Paella, sushi and pizza are world-famous favorites. But just how much do the versions we know have in common with the originals?
Only for foreigners
Best with shellfish? Not if you’re eating paella in its native region of Valencia, Spain, where it’s usually made with chicken, duck and rabbit. For the locals, the seafood version favored by visitors is “tourist paella.”
Eat sushi rolls with chopsticks? Only Westerners would do such a thing. To the Japanese, their national dish is fingerfood. And in the better restaurants, they wouldn’t dream of spicing them up with wasabi paste – they leave that to the sushi master.
Less is more
Chillies, peperoni, mushrooms? They have no place on a pizza according to the guardians of tradition in its birthplace, Naples, Italy. Only tomatoes, olive oil, oregano, basil, mozzarella and garlic are permitted.
The Currywurst sausage was reputedly invented in 1949 by Herta Heuer in Berlin, home to the Currywurst Museum since 2009. The fast-food snack now also comes as a burger: Berlin’s SchillerBurger chain serves a tasty, homemade Currywurst burger called Die Begegnung.
When the 2017/2018 German Bundesliga soccer season begins on August 18, 209 nations will be tuning in to watch. The Fiji Islands, Nicaragua and Mongolia are just three of the many countries to have secured the official broadcasting rights. Some Bundesliga games will air on live TV channel Sport24 on long-haul Lufthansa flights.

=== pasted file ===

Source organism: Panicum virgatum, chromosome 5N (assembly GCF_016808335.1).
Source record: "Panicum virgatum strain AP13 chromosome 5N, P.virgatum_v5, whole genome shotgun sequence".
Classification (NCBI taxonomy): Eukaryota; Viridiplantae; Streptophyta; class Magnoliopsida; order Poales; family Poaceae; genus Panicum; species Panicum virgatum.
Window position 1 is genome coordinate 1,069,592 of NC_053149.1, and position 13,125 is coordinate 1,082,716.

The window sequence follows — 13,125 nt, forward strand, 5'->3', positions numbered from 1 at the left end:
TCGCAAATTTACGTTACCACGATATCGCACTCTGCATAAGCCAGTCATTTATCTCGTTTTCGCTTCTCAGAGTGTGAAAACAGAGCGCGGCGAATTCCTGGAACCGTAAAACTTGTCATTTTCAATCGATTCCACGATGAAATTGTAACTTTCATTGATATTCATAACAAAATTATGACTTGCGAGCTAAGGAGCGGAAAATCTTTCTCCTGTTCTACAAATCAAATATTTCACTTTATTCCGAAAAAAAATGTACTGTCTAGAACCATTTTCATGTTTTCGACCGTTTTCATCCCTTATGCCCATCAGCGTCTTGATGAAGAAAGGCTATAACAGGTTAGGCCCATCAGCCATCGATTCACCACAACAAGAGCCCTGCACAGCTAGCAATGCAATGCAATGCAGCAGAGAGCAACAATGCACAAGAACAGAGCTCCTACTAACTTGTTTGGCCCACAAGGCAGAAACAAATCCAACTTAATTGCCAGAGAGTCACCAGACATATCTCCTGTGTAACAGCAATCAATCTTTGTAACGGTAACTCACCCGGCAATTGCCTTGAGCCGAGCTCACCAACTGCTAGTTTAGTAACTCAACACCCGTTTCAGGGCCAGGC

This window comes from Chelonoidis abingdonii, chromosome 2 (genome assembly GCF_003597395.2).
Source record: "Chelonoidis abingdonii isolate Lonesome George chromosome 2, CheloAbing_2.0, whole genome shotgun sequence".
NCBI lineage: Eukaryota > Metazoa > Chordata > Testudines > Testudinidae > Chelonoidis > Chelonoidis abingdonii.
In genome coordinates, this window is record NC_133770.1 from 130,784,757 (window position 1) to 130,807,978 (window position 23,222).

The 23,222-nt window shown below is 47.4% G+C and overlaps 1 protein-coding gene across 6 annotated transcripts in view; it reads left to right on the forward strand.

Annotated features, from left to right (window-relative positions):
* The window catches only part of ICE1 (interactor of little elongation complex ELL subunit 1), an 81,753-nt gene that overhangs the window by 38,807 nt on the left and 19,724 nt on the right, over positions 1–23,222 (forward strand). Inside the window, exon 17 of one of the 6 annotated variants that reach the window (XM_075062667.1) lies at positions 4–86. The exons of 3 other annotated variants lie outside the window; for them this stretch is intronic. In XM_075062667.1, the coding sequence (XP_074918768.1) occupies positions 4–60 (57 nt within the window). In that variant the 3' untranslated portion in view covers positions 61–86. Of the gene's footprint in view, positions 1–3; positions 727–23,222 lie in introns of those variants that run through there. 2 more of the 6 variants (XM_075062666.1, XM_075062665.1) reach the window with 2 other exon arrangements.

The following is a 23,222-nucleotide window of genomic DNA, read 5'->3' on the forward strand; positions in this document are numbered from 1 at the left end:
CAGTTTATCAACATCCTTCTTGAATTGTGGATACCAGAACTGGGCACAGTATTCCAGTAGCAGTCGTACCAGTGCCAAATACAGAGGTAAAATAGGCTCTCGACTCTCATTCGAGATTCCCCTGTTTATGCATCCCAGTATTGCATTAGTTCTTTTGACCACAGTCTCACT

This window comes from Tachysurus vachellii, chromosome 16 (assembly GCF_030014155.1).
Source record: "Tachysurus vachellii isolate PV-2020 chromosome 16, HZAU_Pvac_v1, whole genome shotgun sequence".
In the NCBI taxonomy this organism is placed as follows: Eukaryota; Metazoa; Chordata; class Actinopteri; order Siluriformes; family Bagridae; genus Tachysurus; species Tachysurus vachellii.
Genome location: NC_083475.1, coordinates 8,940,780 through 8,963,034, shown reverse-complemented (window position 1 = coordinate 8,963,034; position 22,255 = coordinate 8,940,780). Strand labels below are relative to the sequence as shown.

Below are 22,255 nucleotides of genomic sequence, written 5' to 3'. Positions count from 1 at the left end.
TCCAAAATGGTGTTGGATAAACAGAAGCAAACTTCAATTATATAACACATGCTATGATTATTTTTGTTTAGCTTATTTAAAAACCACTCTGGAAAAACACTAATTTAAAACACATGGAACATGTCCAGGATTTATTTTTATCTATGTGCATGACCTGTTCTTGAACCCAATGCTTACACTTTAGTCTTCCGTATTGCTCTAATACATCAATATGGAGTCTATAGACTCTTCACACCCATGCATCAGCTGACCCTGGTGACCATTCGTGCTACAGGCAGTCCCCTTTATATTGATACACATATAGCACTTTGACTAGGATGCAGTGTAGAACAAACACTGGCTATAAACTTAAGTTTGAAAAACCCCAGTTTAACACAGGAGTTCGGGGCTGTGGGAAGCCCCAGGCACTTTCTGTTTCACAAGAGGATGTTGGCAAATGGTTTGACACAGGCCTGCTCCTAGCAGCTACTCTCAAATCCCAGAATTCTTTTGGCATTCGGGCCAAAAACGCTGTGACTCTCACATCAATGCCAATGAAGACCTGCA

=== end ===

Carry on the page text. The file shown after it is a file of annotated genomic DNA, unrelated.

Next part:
Who says you need mountains to go climbing? There are plenty of alternatives in the shape of spectacular climbing walls on churches, dams and the cooling towers of nuclear power plants.
Built 150 years ago, St. Alban’s Church in Liverpool, England, inspires aspiration to other spheres. Today, visitors no longer come here to pray, but to climb its venerable walls, including an overhanging 17.5-meter lead wall.
The cooling tower of the former nuclear reactor in Kalkar, Germany, stands 58 meters high and has been repurposed as a climbing wall. If you prefer a different kind of thrill, there’s a roller coaster next door.
Head in the clouds
Surrounded by authentic Alpine peaks, the steep wall of the Lago di Luzzone reservoir in Switzerland offers a unique challenge: It is the world’s highest artificial climbing wall with 650 holds over a vertical distance of 163 meters.